Soy Lecithin Enzyme Modified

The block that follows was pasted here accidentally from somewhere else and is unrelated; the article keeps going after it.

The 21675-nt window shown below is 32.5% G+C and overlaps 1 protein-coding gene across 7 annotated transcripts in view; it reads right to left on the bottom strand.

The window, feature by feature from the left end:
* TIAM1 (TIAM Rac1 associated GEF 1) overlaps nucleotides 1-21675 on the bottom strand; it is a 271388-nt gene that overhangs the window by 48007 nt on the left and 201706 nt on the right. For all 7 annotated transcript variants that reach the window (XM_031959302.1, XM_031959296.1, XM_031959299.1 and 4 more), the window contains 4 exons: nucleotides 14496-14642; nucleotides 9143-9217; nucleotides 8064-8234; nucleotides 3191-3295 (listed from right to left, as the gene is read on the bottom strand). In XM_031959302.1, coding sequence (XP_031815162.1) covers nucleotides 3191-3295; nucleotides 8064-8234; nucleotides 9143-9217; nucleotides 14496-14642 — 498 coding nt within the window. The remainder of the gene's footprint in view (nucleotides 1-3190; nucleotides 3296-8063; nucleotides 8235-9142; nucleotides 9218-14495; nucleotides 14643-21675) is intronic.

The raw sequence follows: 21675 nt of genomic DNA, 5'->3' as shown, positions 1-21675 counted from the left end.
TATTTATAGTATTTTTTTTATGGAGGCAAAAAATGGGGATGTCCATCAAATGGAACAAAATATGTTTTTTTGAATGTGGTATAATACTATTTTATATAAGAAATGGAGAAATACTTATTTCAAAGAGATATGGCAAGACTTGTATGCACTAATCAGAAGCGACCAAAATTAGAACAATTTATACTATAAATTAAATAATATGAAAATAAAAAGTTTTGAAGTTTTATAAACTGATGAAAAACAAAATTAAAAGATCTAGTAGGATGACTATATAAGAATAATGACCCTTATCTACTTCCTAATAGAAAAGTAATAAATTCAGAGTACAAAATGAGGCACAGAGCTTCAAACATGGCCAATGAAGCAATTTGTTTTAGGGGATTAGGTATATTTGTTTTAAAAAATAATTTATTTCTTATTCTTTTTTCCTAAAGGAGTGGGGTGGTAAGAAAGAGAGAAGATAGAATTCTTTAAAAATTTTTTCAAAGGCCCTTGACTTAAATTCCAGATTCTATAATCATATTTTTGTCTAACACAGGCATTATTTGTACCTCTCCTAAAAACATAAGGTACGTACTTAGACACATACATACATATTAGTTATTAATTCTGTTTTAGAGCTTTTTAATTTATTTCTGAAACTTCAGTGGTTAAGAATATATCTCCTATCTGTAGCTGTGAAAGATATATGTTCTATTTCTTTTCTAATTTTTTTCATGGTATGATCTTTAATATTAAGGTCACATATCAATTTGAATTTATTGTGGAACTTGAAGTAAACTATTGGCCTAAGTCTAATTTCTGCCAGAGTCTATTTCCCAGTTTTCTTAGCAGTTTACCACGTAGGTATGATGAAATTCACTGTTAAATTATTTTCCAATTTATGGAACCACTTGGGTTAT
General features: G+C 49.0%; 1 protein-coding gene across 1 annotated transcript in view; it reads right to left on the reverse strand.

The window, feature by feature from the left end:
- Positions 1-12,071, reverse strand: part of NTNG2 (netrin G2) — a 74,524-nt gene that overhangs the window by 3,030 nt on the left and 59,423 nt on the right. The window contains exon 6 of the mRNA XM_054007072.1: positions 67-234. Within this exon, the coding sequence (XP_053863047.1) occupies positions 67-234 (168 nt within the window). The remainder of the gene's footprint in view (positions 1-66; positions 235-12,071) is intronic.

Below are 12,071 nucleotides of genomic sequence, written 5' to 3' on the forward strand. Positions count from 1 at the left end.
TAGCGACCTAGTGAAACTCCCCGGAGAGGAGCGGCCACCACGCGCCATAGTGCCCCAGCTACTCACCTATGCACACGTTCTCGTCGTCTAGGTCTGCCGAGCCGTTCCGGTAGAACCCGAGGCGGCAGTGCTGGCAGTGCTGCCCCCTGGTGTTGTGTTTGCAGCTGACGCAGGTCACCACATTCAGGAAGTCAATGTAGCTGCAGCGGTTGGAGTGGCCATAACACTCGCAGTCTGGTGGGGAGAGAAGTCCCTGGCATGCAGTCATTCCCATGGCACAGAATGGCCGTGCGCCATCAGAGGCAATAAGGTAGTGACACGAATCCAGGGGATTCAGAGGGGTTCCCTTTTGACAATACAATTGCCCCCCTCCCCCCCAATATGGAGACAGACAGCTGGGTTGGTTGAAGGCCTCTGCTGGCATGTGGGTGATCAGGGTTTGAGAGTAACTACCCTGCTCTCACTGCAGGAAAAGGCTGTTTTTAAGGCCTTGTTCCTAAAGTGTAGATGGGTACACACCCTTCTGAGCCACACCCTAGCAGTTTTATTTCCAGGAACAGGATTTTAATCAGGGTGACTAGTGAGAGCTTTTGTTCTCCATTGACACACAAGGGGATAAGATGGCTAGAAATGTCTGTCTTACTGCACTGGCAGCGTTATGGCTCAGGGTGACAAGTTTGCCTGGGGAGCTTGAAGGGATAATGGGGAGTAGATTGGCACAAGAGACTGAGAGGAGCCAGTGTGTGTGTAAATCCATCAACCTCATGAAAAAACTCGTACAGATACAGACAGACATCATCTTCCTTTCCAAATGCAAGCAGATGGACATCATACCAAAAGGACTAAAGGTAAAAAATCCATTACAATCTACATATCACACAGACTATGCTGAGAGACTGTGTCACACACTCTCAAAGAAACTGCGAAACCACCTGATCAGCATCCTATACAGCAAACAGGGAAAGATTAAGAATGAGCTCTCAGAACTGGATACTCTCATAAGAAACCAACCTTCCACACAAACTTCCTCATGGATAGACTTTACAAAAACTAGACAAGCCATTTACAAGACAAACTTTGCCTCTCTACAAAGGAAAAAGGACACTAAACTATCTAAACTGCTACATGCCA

Soy lecithin is a mixture of fatty substances that are derived from the processing of soybeans. Lecithin is separated from soybean oil by the addition of water and centrifugation (rapid spinning) and purified for use as a food additive. Its chemical name is phosphatidylcholine, which identifies its major components of choline, phosphoric acid, glycerin, and fatty acids. Lecithin is used widely in foods as an emulsifier, stabilizer, and antioxidant. Studies show most soy-allergic individual can safely eat products containing soy lecithin without experiencing any allergic reactions. Although soyfoods are widely recognized for their nutritional qualities, interest in soyfoods has risen recently because scientists have discovered that a soy component called isoflavones appears to reduce the risk of cancer. More research needs to be done to determine exactly how isoflavones work, but it appears that as little as one serving of soyfoods a day may be enough to obtain the benefits of this anticancer phytochemical. Traditional soy products such as tofu, tempeh, and soy milk are very high in protein. Tempeh has the highest percentage of protein of the traditional soy products providing approximately 22 grams of protein for each 4 ounce (113 gram) serving. Tofu provides approximately 9 grams of protein for a similar small serving size. The Recommended Dietary Allowance of protein for adult males (aged 25-50) is appoximately 63 grams and 50 grams for adult females (aged 25-50). Soy products can provide a significant portion of one's daily protein needs. It is important to keep in mind, however, that the balance of amino acids (protein building blocks) in soy is not the same as meat. Because soy foods does not have an ideal balance of amino acids, some experts recommend taking in a little extra soy foods and/or combining soy products or legumes with a whole grain dish at meals where other protein (e.g., eggs, fish) is not eaten. The amino acids in whole grains combine well with amino acids in soy and legumes to make a more ideal balance of amino acids. If a person's diet is reasonably-balanced, however, there is usually no need to be concerned about getting enough protein.